A photo from a 1901 issue of The Theater Magazine, showing Charles H. Britting in front of his famous Greenwich Ave. dining room.
BY ERIC FERRARA | Called the “Old Village’s Most Famous Exhibit” by The New York Times when it closed in August of 1913, Britting’s was a popular dining spot known for its extensive display of playbills, portraits, autographs and theater memorabilia dating back to the 18th century.
Proprietor Charles H. Britting was only 23 years old when he opened his restaurant in 1870, paying a rent of $100 a month for a ground-floor storefront at the former 126-128 Greenwich Ave., overlooking Jackson Square.
He began collecting theater souvenirs as a child in Newark, N.J., where his father owned a restaurant that catered to the show business crowd. Every week he hoarded programs from touring theater troupes, developing relationships with many of the performers. Britting’s passion for theater memorabilia inspired friends in the industry to send him items from around the country, and he eventually acquired enough to fill two large rooms of his restaurant from ceiling to floor.
The unassuming mini-museum, which had the words “Britting’s Dining Room” painted on its window, quickly became a regular haunt for minstrel and theatrical icons of the day, such as Tony Pastor, Billy Birch and T.D. “Daddy” Rice of “Jumpin’ Jim Crow” fame.
By the end of the century Britting’s was listed as an attraction in city guidebooks. Tourists flocked to browse thousands of historical treasures, such as an original Nassau Street Theatre playbill from its opening night on Nov. 12, 1753, and a sword used onstage by the late actor and presidential assassin John Wilkes Booth.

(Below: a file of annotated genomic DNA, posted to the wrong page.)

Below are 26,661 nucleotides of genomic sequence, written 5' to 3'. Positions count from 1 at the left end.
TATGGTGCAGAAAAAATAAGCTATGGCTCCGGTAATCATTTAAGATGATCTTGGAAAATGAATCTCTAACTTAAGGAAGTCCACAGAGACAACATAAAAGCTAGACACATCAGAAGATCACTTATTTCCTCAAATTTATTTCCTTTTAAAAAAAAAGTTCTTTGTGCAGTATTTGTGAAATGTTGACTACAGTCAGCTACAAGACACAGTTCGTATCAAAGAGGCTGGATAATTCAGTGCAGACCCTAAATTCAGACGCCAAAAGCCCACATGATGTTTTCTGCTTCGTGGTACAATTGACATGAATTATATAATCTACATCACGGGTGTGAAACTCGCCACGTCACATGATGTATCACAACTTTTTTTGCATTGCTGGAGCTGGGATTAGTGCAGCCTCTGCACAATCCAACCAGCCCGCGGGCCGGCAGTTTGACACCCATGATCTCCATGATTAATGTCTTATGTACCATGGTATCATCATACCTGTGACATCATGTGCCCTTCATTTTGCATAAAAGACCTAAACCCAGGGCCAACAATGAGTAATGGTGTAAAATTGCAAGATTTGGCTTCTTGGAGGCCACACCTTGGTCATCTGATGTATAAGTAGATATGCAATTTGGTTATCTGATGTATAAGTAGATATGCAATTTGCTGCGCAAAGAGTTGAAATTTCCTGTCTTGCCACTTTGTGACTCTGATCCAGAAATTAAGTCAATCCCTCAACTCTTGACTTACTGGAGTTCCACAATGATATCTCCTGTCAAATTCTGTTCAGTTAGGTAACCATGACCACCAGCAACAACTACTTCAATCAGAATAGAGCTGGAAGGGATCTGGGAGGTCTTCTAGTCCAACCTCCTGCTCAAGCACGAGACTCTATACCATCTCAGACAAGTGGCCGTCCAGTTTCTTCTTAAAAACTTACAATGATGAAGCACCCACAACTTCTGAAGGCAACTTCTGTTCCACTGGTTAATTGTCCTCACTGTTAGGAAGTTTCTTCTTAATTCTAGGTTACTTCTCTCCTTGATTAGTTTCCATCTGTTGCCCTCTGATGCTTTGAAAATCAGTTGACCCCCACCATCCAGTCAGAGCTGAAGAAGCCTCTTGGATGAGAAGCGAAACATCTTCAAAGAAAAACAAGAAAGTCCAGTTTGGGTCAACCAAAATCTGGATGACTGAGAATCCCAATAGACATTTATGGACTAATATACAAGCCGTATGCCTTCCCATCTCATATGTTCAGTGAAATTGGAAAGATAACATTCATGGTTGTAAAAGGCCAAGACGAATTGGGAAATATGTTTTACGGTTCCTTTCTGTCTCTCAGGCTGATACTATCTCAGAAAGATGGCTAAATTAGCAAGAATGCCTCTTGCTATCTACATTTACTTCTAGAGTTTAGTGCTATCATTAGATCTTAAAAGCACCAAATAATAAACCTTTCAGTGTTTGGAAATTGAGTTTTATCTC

When Charles H. Britting first opened his restaurant, Greenwich Village was considered a quaint, out-of-the-way, largely residential vestige of Olde New York. However, by the early 1900s a new-found commercial interest in the quiet hamlet led to the disappearance of many established institutions and landmarks. Britting’s restaurant was a casualty of this early gentrification, closing its doors in the summer of 1913 after the building changed owners.
Britting became a recluse and his health deteriorated while he was shuttered inside his apartment, alone with his once-famous collection packed away in boxes. He died in March 1914, less than a year after the restaurant closed.
Before passing away, Britting sold off much of his collection to various private parties — including the 1753 Nassau Street Theatre program, which he unloaded in 1913 for a measly $100. Sadly, I can find no trace of where any of his items ended up after all these years.
Ferrara is director, Lower East Side History Project
Sources: “Greenwich Walls Lose Old Playbills,” The New York Times, Aug. 19, 1913; “Charles H. Britting Dead in Hospital,” The New York Times, March 9, 1914; “A Theatrical Hall of Fame,” Theatre magazine, Volumes 9-10, 1909.